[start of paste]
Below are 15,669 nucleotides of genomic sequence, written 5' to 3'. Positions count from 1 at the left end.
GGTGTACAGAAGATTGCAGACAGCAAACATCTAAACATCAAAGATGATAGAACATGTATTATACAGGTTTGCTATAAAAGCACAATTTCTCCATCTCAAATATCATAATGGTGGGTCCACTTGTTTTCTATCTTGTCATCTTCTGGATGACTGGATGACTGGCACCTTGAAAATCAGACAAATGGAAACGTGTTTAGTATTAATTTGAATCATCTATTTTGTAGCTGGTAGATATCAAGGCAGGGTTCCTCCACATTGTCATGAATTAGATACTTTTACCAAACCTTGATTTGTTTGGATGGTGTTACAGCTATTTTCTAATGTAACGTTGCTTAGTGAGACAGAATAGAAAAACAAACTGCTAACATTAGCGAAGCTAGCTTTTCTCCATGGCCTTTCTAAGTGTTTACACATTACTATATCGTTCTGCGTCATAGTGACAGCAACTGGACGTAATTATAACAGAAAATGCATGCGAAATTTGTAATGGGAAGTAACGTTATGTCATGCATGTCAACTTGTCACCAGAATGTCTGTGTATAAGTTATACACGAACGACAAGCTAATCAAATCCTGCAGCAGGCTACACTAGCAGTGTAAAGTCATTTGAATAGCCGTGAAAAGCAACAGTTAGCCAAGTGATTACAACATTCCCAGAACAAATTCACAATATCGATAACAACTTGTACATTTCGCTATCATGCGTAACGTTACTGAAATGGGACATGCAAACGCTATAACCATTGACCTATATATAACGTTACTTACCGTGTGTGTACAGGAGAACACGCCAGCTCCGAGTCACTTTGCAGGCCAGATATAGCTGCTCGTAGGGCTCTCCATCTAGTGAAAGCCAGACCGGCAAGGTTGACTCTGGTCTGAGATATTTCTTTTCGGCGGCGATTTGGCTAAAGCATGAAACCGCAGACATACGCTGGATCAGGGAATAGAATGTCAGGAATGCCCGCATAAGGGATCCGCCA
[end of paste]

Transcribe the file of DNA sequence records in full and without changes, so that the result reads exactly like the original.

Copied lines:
Below are 15,669 nucleotides of genomic sequence, written 5' to 3'. Positions count from 1 at the left end.
GGTGTACAGAAGATTGCAGACAGCAAACATCTAAACATCAAAGATGATAGAACATGTATTATACAGGTTTGCTATAAAAGCACAATTTCTCCATCTCAAATATCATAATGGTGGGTCCACTTGTTTTCTATCTTGTCATCTTCTGGATGACTGGATGACTGGCACCTTGAAAATCAGACAAATGGAAACGTGTTTAGTATTAATTTGAATCATCTATTTTGTAGCTGGTAGATATCAAGGCAGGGTTCCTCCACATTGTCATGAATTAGATACTTTTACCAAACCTTGATTTGTTTGGATGGTGTTACAGCTATTTTCTAATGTAACGTTGCTTAGTGAGACAGAATAGAAAAACAAACTGCTAACATTAGCGAAGCTAGCTTTTCTCCATGGCCTTTCTAAGTGTTTACACATTACTATATCGTTCTGCGTCATAGTGACAGCAACTGGACGTAATTATAACAGAAAATGCATGCGAAATTTGTAATGGGAAGTAACGTTATGTCATGCATGTCAACTTGTCACCAGAATGTCTGTGTATAAGTTATACACGAACGACAAGCTAATCAAATCCTGCAGCAGGCTACACTAGCAGTGTAAAGTCATTTGAATAGCCGTGAAAAGCAACAGTTAGCCAAGTGATTACAACATTCCCAGAACAAATTCACAATATCGATAACAACTTGTACATTTCGCTATCATGCGTAACGTTACTGAAATGGGACATGCAAACGCTATAACCATTGACCTATATATAACGTTACTTACCGTGTGTGTACAGGAGAACACGCCAGCTCCGAGTCACTTTGCAGGCCAGATATAGCTGCTCGTAGGGCTCTCCATCTAGTGAAAGCCAGACCGGCAAGGTTGACTCTGGTCTGAGATATTTCTTTTCGGCGGCGATTTGGCTAAAGCATGAAACCGCAGACATACGCTGGATCAGGGAATAGAATGTCAGGAATGCCCGCATAAGGGATCCGCCA